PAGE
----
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Romney vs. Romano

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Saturday, Sept. 1, 2012, 8:58 p.m.

Mitt Romney is mighty lucky that his name is not Mitt Romano. Mitt Romney can have Swiss bank accounts and even sack away some cash in the Grand Caymans and Bermuda. Calling them tax shelters, he can explain that it is simply wise financial planning and declare that he has nothing to hide.

A guy named Mitt Romano could never get away with that. If Mitt Romano were running for president and it was discovered that he had shipped money overseas, he would face the same firestorm that engulfed Geraldine Ferraro and her husband John Zaccaro when she was running for vice president in 1984.

Zaccaro ran a real estate business and the couple filed separate tax returns. When demands were made that both release their returns, Ferraro announced that Zaccaro would not release his for fear of giving his business competitors an unfair advantage.

Then, Ferraro ran straight into an ethnic-stereotype buzz saw when she quipped, “You people who are married to Italian men, you know what it's like.”

After a week of media hounding akin to waterboarding, Zaccaro retreated and made his returns public. As it turned out, there was not much to hide, with a great deal of the couple's $4 million net worth tied up in real estate.

But the damage was done from the initial attempt at secret-keeping and the whole affair fueled those pesky intimations of Mafia connections that successful U.S. Italians have come to expect. Worse, any campaign momentum was lost forever.

Maybe Swiss bank accounts have taken a bad rap. But a quick Internet search provides a long list of dictators and swindlers who have used them, with nary an example of how they have been good for America. Generally, offshore investments take a hit in the popular media.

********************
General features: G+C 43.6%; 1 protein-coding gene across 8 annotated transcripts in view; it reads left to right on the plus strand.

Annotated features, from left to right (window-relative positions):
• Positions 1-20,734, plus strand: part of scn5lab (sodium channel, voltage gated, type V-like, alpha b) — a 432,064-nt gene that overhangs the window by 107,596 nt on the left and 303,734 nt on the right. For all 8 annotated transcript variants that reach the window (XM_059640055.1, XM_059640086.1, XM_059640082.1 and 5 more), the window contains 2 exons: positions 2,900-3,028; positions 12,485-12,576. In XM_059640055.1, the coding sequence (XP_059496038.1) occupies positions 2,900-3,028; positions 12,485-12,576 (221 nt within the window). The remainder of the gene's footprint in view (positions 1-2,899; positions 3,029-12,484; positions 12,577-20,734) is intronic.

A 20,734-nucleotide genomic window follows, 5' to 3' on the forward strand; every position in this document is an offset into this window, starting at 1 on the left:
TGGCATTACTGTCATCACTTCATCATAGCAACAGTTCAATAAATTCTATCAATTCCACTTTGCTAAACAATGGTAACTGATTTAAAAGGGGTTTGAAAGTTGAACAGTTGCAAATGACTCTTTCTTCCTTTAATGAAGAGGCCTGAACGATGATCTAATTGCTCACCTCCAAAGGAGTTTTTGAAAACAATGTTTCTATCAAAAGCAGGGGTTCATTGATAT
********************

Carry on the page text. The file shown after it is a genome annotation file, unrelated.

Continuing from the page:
The public perception problem arises because smart investors and gangsters both use these accounts for the same purpose — to hide money and avoid taxes. But CEOs and investment bankers get a pass, invoking the mysterious labyrinth of high finance.

Mitt Romney might pull it off. He could stonewall on his tax returns and keep secret the balances in his secret bank accounts, wrapping himself in the legitimacy of big business. That is his right. But his taxes will remain the target of serious inquiry and popular ridicule unless he shares more.

In a close election, allowing suspicion to grow about tax returns and foreign banking is high-stakes gambling. Even the few votes you might lose can make the difference.

As Newt Gingrich said during the Republican primary, “I don't know of any American president who has had a Swiss bank account.”

That might not change.

Joseph Sabino Mistick, a lawyer, law professor and political analyst, lives in Squirrel Hill. Email him at:

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